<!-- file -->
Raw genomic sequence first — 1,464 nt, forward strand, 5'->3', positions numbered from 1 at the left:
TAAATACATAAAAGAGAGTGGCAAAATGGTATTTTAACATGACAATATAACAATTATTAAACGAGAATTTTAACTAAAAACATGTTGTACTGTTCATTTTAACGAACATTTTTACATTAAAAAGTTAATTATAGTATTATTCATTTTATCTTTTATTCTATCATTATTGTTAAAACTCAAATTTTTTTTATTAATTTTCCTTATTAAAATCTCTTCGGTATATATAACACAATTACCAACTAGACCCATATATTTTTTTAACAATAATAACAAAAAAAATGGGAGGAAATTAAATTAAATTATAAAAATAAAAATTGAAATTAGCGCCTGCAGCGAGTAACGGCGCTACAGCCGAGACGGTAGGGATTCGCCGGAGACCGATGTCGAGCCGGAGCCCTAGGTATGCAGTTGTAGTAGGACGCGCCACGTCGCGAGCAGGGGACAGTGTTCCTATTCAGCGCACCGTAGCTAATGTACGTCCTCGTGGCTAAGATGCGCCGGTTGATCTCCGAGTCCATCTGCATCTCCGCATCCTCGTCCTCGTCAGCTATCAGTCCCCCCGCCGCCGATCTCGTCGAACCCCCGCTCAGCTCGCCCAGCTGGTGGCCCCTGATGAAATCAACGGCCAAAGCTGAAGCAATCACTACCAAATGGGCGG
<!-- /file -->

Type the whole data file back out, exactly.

Raw genomic sequence first — 1,464 nt, forward strand, 5'->3', positions numbered from 1 at the left:
TAAATACATAAAAGAGAGTGGCAAAATGGTATTTTAACATGACAATATAACAATTATTAAACGAGAATTTTAACTAAAAACATGTTGTACTGTTCATTTTAACGAACATTTTTACATTAAAAAGTTAATTATAGTATTATTCATTTTATCTTTTATTCTATCATTATTGTTAAAACTCAAATTTTTTTTATTAATTTTCCTTATTAAAATCTCTTCGGTATATATAACACAATTACCAACTAGACCCATATATTTTTTTAACAATAATAACAAAAAAAATGGGAGGAAATTAAATTAAATTATAAAAATAAAAATTGAAATTAGCGCCTGCAGCGAGTAACGGCGCTACAGCCGAGACGGTAGGGATTCGCCGGAGACCGATGTCGAGCCGGAGCCCTAGGTATGCAGTTGTAGTAGGACGCGCCACGTCGCGAGCAGGGGACAGTGTTCCTATTCAGCGCACCGTAGCTAATGTACGTCCTCGTGGCTAAGATGCGCCGGTTGATCTCCGAGTCCATCTGCATCTCCGCATCCTCGTCCTCGTCAGCTATCAGTCCCCCCGCCGCCGATCTCGTCGAACCCCCGCTCAGCTCGCCCAGCTGGTGGCCCCTGATGAAATCAACGGCCAAAGCTGAAGCAATCACTACCAAATGGGCGG